With the results of Tuesday’s election tallied, the newly selected Hanford City Council is going to see some fresh new faces and some seasoned veterans.
The biggest victory in the race for three seats on the council went to Area E candidate Justin Mendes.
Mendes, district director for Congressman David Valadao, triumphed over businessman and former councilman Dave Thomas. Mendes got 975 votes, or 64.5 percent, compared with Thomas' 525 votes, or 34.7 percent.
Mendes ran a strong campaign, raising more than $20,000 and putting his resources into signs, direct mail materials and other efforts to reach voters in his district. Thomas, meanwhile, ran a minimalist campaign, neither raising nor spending more than $1,000.
Mendes could not be reached for comment Wednesday morning. He will replace incumbent Councilwoman Joleen Jameson, who did not run for a second term.
In the city’s northwestern Area A, voters favored former councilman and physical therapist Dave Ayers over law school graduate Tyler Vierra. As of Wednesday morning, Ayers led with 1,156 votes, or 53.4 percent. Vierra garnered 956 votes, or 45.5 percent.
Ayers, previously served three terms on the council between 1998 and 2010, will replace Councilman Jim Irwin, who did not run for re-election.
“I just appreciate having the opportunity to serve the constituents of District A again,” Ayers said.
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In Area D, which encompasses the southeastern part of the city, businessman Francisco Ramirez led Wednesday morning with 580 votes, or 56.7 percent. Incumbent Councilman Lou Martinez trailed with 430 votes, or 42 percent.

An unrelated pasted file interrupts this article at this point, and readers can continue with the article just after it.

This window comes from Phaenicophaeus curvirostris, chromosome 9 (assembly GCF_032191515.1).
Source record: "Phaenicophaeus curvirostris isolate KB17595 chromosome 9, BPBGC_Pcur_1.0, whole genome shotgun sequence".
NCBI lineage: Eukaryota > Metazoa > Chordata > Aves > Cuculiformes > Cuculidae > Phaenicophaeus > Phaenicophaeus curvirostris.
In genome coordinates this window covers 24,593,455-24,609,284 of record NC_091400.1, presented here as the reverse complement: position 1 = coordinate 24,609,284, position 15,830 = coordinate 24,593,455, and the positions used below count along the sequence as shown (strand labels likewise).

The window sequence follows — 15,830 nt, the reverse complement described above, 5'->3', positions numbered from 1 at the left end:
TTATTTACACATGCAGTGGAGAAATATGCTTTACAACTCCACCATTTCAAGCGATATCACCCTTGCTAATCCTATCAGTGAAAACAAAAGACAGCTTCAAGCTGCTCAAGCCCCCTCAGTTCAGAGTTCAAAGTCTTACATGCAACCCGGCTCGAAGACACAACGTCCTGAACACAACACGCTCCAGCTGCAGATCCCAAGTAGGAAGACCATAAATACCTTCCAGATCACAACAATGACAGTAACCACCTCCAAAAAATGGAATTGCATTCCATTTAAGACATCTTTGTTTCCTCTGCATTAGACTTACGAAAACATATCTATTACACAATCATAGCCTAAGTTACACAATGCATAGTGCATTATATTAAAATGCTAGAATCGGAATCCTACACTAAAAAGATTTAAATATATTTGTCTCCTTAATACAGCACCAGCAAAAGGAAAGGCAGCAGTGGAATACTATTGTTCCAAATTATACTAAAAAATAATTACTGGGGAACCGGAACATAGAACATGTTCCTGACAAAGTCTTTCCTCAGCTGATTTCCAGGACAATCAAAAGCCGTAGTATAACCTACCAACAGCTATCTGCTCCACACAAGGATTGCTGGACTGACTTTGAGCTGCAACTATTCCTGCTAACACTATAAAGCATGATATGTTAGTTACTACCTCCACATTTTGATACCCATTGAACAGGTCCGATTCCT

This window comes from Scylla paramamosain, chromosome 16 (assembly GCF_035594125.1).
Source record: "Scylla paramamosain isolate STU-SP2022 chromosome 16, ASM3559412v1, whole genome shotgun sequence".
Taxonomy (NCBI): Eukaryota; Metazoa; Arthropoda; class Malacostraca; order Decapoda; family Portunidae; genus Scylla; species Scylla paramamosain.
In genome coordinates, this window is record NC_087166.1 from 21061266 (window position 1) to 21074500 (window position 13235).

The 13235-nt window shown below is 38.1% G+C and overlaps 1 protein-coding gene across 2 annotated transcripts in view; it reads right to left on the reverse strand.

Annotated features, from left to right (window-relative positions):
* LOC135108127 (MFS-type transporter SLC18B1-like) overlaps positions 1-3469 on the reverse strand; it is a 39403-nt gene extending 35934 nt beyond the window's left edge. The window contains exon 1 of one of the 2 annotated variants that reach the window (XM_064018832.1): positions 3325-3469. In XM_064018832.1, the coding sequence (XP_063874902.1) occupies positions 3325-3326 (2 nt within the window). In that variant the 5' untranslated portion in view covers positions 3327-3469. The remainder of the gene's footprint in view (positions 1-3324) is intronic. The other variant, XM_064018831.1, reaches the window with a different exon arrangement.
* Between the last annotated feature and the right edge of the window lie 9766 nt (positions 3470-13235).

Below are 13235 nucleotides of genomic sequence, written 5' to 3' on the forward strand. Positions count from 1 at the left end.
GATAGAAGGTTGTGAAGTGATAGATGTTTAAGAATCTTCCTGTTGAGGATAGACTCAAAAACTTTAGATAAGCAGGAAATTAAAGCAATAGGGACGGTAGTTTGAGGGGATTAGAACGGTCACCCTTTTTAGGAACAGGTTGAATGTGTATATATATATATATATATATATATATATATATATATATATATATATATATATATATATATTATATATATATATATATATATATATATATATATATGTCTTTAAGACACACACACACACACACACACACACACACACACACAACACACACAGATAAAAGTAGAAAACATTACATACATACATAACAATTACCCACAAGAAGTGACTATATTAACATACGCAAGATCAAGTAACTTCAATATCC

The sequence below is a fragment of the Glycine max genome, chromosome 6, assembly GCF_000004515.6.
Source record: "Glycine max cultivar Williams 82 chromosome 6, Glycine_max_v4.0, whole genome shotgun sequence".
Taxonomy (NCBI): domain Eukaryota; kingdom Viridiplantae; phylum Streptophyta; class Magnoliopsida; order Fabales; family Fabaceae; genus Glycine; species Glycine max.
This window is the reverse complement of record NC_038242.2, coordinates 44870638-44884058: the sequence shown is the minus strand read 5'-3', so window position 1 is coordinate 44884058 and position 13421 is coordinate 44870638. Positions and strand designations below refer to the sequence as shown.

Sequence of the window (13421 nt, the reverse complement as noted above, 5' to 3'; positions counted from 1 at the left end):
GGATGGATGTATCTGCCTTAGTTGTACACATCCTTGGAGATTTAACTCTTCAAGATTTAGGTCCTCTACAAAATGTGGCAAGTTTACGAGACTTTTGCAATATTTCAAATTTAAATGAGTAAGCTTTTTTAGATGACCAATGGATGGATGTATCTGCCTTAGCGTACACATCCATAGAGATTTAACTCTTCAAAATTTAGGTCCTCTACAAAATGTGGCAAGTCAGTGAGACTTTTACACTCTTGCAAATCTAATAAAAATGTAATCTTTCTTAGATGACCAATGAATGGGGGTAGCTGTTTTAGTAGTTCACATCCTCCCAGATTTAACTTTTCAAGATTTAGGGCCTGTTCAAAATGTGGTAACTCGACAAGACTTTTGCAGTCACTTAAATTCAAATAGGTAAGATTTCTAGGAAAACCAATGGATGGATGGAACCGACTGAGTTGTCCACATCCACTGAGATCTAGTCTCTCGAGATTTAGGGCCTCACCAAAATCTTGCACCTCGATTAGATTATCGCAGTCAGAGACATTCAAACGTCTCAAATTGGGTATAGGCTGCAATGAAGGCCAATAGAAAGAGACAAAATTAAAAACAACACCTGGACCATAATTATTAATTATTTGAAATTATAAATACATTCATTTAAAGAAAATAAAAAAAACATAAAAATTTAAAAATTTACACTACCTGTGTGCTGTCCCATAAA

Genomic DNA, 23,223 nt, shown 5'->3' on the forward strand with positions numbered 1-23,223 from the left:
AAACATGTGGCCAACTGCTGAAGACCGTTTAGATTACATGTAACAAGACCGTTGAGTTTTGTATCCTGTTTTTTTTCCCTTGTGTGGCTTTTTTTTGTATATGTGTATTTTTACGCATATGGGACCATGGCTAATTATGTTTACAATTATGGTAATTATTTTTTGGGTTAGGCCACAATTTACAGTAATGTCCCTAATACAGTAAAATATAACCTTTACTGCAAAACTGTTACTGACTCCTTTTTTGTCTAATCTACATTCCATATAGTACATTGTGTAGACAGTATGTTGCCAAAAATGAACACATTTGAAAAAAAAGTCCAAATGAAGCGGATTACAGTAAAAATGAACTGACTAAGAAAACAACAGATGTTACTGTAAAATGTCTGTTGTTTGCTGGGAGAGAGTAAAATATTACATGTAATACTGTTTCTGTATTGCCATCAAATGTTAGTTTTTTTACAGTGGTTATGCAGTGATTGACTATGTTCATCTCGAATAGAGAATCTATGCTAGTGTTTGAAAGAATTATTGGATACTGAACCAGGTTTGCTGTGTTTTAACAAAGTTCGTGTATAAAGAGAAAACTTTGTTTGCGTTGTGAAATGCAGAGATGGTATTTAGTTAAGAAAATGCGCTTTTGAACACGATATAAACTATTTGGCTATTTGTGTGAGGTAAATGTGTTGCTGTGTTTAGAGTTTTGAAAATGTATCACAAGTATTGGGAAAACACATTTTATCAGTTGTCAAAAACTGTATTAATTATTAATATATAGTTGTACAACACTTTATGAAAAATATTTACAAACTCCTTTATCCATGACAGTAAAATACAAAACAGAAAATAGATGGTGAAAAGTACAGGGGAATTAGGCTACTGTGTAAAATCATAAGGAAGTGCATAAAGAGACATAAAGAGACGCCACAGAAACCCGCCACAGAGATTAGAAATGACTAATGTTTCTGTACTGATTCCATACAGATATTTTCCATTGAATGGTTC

Ramirez said he was pleased that his campaign efforts were paying off.
“Our team worked really hard,” Ramirez said. “We pounded the pavement every day.”
Despite trailing by just 150 votes, Martinez said he believed it’s unlikely that there will be enough provisional ballots to change the outcome. Reached for comment Wednesday morning, Martinez said he was preparing to call Ramirez to congratulate him.
“I just want to wish him a lot of luck,” Martinez said.
Among the issues facing the newly elected council will be dealing with the defeat of Measure S, which was proposed by the sitting council as a way to pay for millions of dollars of public safety staffing, facilities and equipment, as well as bolstering other city services like the maintenance of parks and streets.
Martinez said the new council will have a tough job ahead of them, particularly finding money to build a new police station and additional fire stations.
“I think it’s time for people to quit the infighting and disagreeing and learn to work together to find a solution for the problems we have at hand,” Martinez said.